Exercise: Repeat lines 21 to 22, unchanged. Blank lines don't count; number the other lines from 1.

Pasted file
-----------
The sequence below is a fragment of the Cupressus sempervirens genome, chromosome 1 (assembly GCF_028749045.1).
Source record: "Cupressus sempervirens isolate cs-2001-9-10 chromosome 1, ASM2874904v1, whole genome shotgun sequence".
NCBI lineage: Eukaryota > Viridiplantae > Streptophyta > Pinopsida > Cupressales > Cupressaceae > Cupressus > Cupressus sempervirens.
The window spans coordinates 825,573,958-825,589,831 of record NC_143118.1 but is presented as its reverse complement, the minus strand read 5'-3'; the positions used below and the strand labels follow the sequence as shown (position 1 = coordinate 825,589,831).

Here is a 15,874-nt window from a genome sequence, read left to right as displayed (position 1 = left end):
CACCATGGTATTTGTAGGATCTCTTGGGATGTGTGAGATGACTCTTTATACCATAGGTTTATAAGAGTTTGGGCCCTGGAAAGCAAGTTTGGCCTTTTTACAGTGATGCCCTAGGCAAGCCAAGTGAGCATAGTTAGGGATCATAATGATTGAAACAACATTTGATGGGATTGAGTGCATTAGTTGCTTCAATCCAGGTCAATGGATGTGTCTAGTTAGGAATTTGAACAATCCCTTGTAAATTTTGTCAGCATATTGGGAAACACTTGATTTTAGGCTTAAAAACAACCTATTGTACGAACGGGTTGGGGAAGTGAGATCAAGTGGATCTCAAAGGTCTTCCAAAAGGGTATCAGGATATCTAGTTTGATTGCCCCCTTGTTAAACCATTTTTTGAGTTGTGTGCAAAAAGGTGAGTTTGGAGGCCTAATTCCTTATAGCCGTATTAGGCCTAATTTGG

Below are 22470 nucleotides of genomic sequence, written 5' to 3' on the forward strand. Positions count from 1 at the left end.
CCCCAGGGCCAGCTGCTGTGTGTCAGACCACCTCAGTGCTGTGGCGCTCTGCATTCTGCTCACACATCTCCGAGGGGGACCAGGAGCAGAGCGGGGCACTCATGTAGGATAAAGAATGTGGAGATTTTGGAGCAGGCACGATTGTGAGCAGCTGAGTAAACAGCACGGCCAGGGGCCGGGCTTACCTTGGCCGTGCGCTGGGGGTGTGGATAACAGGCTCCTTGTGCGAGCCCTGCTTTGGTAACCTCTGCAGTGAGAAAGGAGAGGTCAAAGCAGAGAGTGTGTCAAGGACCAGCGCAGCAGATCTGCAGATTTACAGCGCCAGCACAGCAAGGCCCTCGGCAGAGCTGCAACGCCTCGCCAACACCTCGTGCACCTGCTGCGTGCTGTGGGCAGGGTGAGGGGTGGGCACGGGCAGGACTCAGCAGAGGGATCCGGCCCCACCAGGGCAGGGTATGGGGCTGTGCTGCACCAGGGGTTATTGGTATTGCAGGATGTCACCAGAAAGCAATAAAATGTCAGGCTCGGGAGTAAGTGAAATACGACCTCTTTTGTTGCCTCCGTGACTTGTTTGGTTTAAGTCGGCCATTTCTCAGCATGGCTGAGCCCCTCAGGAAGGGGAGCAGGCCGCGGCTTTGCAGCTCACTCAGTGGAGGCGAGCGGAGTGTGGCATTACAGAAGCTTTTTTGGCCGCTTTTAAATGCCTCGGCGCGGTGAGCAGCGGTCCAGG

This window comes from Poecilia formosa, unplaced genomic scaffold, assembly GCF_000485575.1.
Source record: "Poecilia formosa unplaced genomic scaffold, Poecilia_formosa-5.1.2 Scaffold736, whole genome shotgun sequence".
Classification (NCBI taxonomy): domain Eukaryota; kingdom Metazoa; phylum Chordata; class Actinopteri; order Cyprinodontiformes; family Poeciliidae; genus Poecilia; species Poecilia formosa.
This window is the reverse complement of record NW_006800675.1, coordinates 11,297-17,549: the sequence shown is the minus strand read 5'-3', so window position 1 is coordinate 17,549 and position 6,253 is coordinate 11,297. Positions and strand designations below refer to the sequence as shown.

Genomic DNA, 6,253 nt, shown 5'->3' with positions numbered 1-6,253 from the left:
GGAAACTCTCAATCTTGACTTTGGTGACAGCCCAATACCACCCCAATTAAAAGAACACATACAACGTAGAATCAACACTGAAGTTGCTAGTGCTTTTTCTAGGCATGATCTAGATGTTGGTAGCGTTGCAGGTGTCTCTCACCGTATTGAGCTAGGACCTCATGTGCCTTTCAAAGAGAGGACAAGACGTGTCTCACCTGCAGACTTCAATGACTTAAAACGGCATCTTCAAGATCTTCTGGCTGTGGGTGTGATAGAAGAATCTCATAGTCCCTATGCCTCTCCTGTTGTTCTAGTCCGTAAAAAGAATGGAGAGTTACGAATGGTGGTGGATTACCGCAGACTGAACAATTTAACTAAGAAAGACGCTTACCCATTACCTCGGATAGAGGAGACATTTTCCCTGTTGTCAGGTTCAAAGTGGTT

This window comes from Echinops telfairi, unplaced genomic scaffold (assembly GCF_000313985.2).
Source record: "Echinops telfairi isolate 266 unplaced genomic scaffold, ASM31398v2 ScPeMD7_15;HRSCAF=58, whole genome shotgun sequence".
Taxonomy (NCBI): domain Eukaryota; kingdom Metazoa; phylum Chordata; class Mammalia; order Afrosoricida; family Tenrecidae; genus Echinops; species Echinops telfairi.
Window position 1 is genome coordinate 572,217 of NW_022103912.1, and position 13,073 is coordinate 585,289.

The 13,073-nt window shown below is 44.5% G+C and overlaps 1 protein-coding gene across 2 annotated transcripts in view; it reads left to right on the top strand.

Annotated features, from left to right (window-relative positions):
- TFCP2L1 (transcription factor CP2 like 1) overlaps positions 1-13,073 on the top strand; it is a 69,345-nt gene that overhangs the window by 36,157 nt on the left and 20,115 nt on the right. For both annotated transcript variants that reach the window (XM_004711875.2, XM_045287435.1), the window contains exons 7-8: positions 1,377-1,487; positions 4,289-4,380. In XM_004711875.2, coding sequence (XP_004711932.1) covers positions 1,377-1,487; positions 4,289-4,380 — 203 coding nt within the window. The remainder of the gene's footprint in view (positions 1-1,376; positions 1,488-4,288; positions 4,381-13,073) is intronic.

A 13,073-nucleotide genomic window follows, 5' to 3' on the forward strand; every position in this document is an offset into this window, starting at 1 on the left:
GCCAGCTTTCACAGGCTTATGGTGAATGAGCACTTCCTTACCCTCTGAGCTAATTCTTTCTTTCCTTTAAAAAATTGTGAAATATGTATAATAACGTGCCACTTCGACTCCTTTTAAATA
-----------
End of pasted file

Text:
- TFCP2L1 (transcription factor CP2 like 1) overlaps positions 1-13,073 on the top strand; it is a 69,345-nt gene that overhangs the window by 36,157 nt on the left and 20,115 nt on the right. For both annotated transcript variants that reach the window (XM_004711875.2, XM_045287435.1), the window contains exons 7-8: positions 1,377-1,487; positions 4,289-4,380. In XM_004711875.2, coding sequence (XP_004711932.1) covers positions 1,377-1,487; positions 4,289-4,380 — 203 coding nt within the window. The remainder of the gene's footprint in view (positions 1-1,376; positions 1,488-4,288; positions 4,381-13,073) is intronic.

A 13,073-nucleotide genomic window follows, 5' to 3' on the forward strand; every position in this document is an offset into this window, starting at 1 on the left: